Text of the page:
The convergence of man-made environmental and economic crises has put us all on notice.
We must ramp up efforts to involve all sectors – civil society, business and government. Otherwise our efforts to nurture anything of social, economic or political importance will fail to bear fruit if all they have to thrive in is a degradet planet.
During the 20th Century the consumption of fossil fuels increased 12 times while production increased 34 times. It is estimated that, bearing in mind the speed in which the natural resources are consumed, by 2050 we might need more than two planets to sustain us.
Our planet’s population is growing at such a rate that sticking to the same economic model we use today is unsustainable. We are 7 billion-plus strong, and the environment is buckling under our weight. We are witnessing widespread glacier melt across Asia and South America where over 1 billion people live. Rainforests are being depleted to the extent of 12-15 million hectares every year. CO2 emissions increased in 2010 to record levels. Over 900 million people are going hungry and a similar number have no access to safe drinking water. Over 1.3 billion people, 20% of the global population, have no access to electric energy, while its consumption in other regions is enormous.
Imagine these numbers in 2030, less than 20 years from now, when the global population will have grown to 8.3 billion, according to United Nations estimates.
But there are great opportunities that can be realised if leaders of business, economy and State support the growing awareness on sustainability in all areas of life. More than ever, a willingness to allow civil society, business and government to seriously work together is needed to promote sustainability in every respect, particularly environmental and economic.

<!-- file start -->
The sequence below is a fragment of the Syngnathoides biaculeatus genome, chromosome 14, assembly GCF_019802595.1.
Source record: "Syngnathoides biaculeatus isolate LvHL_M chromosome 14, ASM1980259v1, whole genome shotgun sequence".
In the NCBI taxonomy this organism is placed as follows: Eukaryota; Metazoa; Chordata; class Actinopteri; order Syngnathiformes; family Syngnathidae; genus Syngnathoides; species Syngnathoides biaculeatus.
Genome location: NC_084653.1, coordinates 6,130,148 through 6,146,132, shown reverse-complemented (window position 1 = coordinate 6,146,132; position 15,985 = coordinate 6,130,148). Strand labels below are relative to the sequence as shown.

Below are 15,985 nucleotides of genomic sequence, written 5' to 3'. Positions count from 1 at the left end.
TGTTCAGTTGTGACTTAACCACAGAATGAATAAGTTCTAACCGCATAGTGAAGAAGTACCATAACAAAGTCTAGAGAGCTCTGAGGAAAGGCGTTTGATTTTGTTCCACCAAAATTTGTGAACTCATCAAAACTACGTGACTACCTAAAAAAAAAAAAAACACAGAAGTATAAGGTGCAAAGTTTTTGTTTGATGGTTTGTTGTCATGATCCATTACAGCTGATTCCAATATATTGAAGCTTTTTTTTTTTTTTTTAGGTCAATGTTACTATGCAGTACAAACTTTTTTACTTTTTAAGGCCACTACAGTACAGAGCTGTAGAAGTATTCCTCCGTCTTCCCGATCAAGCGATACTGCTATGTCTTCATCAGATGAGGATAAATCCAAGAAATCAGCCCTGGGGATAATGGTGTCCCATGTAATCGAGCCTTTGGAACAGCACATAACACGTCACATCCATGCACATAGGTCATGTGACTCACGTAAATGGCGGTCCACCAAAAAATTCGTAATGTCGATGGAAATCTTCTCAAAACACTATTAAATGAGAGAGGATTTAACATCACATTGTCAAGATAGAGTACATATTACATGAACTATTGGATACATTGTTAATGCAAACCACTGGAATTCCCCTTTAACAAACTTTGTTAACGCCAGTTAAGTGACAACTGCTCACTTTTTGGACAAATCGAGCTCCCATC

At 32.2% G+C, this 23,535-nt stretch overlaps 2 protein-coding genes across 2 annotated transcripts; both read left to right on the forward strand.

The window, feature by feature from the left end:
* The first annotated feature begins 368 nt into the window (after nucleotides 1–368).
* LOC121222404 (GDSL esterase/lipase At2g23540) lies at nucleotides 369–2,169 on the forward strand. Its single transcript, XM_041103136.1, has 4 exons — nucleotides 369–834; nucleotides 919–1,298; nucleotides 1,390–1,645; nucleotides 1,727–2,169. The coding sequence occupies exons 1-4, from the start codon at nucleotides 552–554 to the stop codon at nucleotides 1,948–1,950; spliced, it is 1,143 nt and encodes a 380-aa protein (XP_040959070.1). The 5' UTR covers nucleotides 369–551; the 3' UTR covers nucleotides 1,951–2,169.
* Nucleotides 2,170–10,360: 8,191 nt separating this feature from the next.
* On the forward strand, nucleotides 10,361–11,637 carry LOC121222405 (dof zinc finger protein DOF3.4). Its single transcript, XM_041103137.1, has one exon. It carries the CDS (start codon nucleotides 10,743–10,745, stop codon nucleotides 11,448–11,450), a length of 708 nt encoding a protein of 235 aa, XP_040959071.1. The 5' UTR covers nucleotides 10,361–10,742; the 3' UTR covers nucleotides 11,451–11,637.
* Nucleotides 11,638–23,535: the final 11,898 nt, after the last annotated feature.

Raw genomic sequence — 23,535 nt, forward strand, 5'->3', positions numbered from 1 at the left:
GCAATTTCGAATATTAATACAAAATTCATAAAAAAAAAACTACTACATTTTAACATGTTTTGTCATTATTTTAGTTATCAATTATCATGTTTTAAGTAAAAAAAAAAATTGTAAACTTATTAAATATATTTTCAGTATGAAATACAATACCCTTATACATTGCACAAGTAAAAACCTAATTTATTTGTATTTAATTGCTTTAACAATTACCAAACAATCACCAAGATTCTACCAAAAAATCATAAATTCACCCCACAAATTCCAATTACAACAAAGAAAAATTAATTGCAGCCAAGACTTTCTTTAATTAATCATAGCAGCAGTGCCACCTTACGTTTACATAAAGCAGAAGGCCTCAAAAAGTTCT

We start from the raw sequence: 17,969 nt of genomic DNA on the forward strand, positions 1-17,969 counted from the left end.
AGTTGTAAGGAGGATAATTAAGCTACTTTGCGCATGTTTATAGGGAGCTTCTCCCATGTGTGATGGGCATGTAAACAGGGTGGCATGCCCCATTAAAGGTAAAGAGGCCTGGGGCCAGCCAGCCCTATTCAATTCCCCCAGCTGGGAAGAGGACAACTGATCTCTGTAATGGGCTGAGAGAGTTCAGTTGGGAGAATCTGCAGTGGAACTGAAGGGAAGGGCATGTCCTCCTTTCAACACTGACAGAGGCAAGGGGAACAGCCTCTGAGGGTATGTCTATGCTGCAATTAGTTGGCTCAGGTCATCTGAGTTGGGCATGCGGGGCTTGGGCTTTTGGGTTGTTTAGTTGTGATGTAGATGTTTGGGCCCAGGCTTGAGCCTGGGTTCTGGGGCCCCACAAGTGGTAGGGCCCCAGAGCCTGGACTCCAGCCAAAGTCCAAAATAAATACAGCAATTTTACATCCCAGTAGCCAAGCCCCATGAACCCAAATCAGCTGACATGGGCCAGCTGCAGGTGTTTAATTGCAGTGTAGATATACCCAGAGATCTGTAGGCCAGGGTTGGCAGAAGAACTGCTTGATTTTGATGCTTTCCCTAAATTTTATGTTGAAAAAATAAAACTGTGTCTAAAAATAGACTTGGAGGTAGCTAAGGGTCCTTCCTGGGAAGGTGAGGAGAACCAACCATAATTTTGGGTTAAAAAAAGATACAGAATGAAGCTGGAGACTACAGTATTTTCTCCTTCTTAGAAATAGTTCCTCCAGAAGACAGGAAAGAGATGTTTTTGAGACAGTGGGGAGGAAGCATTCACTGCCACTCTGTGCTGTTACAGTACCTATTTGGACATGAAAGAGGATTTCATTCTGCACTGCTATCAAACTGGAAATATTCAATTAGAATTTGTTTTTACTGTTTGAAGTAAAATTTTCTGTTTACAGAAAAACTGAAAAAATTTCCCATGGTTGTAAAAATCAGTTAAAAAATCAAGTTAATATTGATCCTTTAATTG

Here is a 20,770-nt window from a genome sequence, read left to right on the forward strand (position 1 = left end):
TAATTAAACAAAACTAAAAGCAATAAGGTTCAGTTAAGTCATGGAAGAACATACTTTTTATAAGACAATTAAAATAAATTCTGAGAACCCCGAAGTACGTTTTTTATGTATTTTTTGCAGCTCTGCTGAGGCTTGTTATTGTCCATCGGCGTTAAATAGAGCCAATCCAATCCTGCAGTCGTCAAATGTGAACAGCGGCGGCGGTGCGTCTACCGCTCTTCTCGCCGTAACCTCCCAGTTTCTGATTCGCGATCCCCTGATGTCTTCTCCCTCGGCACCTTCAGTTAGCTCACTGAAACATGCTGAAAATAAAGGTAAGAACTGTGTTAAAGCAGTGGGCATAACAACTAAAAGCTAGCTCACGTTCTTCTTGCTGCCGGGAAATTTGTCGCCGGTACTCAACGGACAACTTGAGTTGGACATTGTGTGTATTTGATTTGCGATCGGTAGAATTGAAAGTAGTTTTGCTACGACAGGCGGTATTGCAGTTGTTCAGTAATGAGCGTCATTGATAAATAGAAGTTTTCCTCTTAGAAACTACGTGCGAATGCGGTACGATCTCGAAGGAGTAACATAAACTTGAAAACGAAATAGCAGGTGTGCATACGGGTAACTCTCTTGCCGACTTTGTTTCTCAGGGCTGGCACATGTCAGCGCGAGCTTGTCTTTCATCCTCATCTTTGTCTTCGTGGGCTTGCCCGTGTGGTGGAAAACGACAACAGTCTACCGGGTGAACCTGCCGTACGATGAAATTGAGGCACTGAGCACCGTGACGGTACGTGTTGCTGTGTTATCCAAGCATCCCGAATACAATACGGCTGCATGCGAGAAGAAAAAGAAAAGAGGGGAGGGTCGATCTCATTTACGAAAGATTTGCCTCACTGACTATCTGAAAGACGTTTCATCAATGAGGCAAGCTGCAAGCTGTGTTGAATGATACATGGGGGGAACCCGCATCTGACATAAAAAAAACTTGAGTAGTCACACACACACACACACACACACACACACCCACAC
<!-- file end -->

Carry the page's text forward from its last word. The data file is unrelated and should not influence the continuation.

This is where Green Cross must keep playing a critical role as an international platform of dialogue among environmentalists, politicians and businessmen, raising global and national awareness on the issues at hand, particularly the impacts inflicted on humanity and our ecosystems: increasing poverty, environmental-related conflicts, rising temperatures, water scarcity, over-consumption, deforestation, unplanned urbanization.
We must adopt sustainability in every sense: from the energy we use, to the water we drink, the food we eat, the homes we live in, and the environment we cherish. Put in this context, traditional economic models seem moot, antiquated, unjust and, above all else, unsustainable.
To meet these challenges, we must embrace solutions that exist today. Business must change. We need to work more closely with the business sector to help it become more sustainable, because “today’s ecology is tomorrow’s economy”.
And this is happening.
But to be truly effective, use of renewable and alternative energy technologies and measures must grow in the developing world. The South cannot be left behind. If it is, the sustainability of our planet is not possible. Sustaining only half the planet will only throw the world further out of kilter in environmental, security and economic terms.